Going to War for God


John J. Dunphy

(originally published in the Summer 2012 issue of Secular Humanist Bulletin)

Retired Marine Lt. Col. and Iran-Contra figure Oliver North addressed an enthusiastic crowd at Lewis and Clark Community College in Godfrey, Illinois — my neck of the woods — on the tenth anniversary of the tragic events of September 11, 2011. Now a Fox News commentator who specializes in stories about American military personnel deployed to Afghanistan and Iraq, North pulled out all the stops when describing the profound Christian faith that motivates the young men and women in our military.

“These are people of remarkable and extraordinary faith. I have never been around so many people who know their lord and savior, Jesus Christ,” North was quoted as saying in an article published in The [Alton, IL] Telegraph. “The prayer circles you see on television are not staged, “ he affirmed. He quoted the ninth verse of Romans 10, a scriptural passage that conservative Christians believe contains the very key to salvation: “If thou shalt confess with thy mouth the Lord Jesus, and shalt believe in thine heart that God hath raised him from the dead, thou shalt be saved.”

North stated that “These are young people who get it.” While he didn’t spell out precisely what he thinks these young people get, we can safely assume that it’s the importance of embracing fundamentalist Christianity — especially when faced with the very real possibility of being killed in combat. While many liberal and centrist Christians have rejected the existence of hell, fundamentalists and conservative evangelicals still very much believe that an “unsaved” person will roast forever in unquenchable fire.

His choice of words when demonizing the enemy certainly raised this humanist’s eyebrows. “We are confronted by a vicious, godless and sometimes suicidal enemy,” he said. While Muslim extremists can indeed be vicious and suicidal, they are hardly godless. They simply worship a different god than North and the American Christian Right. The terrorists who hijacked four airplanes on September 11, 2001, and turned them into guided missiles regarded themselves as godly men and firmly believed that incurring incineration in an act of war against the infidels (i.e., those godless Americans) would earn them the right to frolic with young virgins in paradise.

North’s attempt to portray our nation’s wars in Iraq and Afghanistan as conflicts between the godly and godless is hardly unique. George W. Bush believed that he received direct revelations from the Almighty that sanctioned his wars. He even told former Palestinian negotiator Nabil Shaath in 2003 that “I’m driven with a mission from God. God would tell me, ‘George, go and fight those terrorists in Afghanistan,’ and I did. And then God would tell me, ‘George, go and end the tyranny in Iraq,’ and I did.” While this humanist applauds the killing of Osama bin Laden and has incurred the wrath of multiculturalists by condemning Muslim honor killings and female genital mutilation, the very thought of God-ordained wars against Muslims horrifies me, just as it should Americans of all faiths and no faith.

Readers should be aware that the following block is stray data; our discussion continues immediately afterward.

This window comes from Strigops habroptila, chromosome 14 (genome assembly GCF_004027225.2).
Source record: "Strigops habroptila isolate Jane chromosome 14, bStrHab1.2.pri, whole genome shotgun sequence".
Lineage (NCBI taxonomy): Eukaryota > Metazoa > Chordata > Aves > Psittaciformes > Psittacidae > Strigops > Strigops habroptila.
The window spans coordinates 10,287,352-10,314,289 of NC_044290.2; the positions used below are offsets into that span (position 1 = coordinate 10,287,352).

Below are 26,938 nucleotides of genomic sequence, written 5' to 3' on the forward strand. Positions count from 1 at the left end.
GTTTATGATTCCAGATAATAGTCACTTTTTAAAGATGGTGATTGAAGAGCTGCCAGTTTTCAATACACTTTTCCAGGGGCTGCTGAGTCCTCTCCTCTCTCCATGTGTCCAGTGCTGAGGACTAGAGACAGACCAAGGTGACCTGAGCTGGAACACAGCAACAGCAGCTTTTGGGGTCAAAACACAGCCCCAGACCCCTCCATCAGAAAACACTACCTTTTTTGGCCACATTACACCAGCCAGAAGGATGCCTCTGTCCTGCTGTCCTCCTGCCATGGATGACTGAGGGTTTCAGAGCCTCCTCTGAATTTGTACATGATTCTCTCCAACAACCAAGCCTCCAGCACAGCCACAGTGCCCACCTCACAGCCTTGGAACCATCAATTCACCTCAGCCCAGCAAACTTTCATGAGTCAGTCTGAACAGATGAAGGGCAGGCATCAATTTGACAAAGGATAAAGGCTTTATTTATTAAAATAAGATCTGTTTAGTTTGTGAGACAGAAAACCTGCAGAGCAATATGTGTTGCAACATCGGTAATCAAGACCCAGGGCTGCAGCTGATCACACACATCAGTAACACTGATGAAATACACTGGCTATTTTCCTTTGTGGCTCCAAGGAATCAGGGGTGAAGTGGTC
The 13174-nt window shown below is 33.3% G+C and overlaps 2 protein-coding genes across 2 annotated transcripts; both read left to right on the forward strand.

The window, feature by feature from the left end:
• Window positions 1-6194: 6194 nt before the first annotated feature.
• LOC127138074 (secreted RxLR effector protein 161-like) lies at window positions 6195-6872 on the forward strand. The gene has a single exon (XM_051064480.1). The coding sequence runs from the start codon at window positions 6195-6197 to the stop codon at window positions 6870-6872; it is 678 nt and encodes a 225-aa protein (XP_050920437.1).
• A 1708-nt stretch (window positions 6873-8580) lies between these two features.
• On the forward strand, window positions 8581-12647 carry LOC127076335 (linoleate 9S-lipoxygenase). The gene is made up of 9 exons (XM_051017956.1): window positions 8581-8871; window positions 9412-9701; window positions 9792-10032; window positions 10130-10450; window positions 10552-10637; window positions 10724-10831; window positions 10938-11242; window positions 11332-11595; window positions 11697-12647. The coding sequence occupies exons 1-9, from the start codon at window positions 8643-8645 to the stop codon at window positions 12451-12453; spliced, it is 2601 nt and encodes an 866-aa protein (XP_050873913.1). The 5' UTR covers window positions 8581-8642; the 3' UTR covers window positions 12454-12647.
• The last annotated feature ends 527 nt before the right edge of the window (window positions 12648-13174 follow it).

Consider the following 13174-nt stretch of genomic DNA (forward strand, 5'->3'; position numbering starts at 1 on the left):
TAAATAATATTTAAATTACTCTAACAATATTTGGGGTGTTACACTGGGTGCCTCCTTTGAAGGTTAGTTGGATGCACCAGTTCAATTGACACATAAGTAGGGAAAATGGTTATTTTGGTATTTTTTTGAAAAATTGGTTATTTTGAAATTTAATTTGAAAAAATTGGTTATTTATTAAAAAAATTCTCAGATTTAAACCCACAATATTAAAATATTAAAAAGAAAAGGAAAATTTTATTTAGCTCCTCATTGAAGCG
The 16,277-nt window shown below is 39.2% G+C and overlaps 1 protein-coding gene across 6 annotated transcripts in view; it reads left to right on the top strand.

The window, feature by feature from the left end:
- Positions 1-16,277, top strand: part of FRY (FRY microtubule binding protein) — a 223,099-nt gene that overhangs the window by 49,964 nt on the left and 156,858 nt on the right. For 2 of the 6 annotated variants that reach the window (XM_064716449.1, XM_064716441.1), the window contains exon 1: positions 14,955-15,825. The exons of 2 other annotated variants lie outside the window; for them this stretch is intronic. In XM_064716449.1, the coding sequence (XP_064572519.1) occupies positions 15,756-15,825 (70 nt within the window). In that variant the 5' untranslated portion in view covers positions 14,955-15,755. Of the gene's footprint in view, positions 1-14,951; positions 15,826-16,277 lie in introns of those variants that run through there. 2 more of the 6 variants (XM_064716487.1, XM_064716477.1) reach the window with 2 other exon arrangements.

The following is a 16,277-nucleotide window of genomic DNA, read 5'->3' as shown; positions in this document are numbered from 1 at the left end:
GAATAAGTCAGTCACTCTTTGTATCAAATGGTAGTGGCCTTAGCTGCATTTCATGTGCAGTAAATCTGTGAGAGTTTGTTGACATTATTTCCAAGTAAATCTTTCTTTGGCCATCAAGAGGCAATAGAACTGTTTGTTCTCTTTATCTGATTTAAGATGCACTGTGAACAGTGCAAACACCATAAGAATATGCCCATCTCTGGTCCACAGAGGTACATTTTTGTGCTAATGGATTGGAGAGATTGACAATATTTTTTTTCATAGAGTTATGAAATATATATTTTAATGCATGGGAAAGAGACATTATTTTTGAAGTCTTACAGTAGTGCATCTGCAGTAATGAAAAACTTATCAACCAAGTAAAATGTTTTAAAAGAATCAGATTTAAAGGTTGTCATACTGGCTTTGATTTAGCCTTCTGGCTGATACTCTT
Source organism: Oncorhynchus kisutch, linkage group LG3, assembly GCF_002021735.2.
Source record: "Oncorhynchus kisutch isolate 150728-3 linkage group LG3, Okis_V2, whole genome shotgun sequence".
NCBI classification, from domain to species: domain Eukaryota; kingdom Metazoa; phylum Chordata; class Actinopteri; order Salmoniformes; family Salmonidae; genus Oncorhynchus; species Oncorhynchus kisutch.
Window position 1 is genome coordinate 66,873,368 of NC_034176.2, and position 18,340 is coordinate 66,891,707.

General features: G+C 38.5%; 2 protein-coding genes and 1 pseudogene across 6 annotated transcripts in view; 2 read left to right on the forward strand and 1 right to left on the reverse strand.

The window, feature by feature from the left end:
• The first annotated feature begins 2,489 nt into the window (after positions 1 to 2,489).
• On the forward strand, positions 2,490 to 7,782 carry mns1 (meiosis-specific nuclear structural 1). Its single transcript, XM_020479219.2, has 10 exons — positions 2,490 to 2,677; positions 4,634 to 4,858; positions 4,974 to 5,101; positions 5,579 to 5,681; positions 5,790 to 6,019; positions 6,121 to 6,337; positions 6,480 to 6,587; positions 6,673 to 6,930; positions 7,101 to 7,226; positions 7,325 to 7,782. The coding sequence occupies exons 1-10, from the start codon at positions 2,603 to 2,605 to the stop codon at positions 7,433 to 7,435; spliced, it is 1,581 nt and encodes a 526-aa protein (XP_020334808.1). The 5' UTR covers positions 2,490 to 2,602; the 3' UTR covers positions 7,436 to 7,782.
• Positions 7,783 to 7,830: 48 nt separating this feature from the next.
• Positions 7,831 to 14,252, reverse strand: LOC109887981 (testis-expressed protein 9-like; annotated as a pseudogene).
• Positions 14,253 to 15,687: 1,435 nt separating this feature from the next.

In a mind-boggling 2004 article posted on World Net Daily titled “God Is Pro-War,” the late Jerry Falwell assured American fundamentalists that the Iraq war was not only just but sanctioned by God. “President Bush declared war in Iraq to defend innocent people,” Falwell observed. “This is a worthy pursuit. In fact, Proverbs 21:15 tells us: ‘It is joy to the just to do judgment: but destruction shall be to the workers of iniquity.’ “ Falwell’s God is no wimpy pacifist. “Moreover, the Song of Victory in Exodus 15 hails God as a god of victory: ‘The Lord is a man of war: The Lord is his name.’ “

Falwell displayed the Christian Right’s abhorrence for the separation of church and state by declaring that “It is apparent that our God-authored freedoms must be defended.” God-authored freedoms? I was under the impression that the freedoms we enjoy as Americans are guaranteed by the U.S. Constitution as well as legislation such as the landmark Civil Rights Act of 1964, which were written by human beings, not God. An equally chilling statement is Falwell’s contention that “One of the primary purposes of the church is to stop the spread of evil, even at the cost of human lives. If we do not stop the spread of evil, many innocent lives will be lost and the kingdom of God suffers.” In other words, the very kingdom of God itself somehow would have been diminished had the United States not invaded Iraq.

It’s so easy for secular and even religious Westerners to dismiss Muslim extremists as primitive fanatics battling the infidels while shutting our eyes to the fact that many fundamentalist Christian such as North, Bush and Falwell also see the wars in Iraq and Afghanistan as struggles between the godly and godless. When I meet a veteran of these conflicts, I always say, “Thank you for your service to our country.” May those Americans who say “Thank you for your service to the kingdom of God” be few and far between.

John J. Dunphy is the author of Abolitionism and the Civil War in Southwestern Illinois and From Christmas to Twelfth Night in Southern Illinois. His latest book, Unsung Heroes of the Dachau Trials, will be published in December by McFarland.


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John J. Dunphy

John J. Dunphy

John J. Dunphy owns The Second Reading Book Shop in Alton, IL USA. Google him to learn more about this enigmatic person who is such a gifted writer and poet.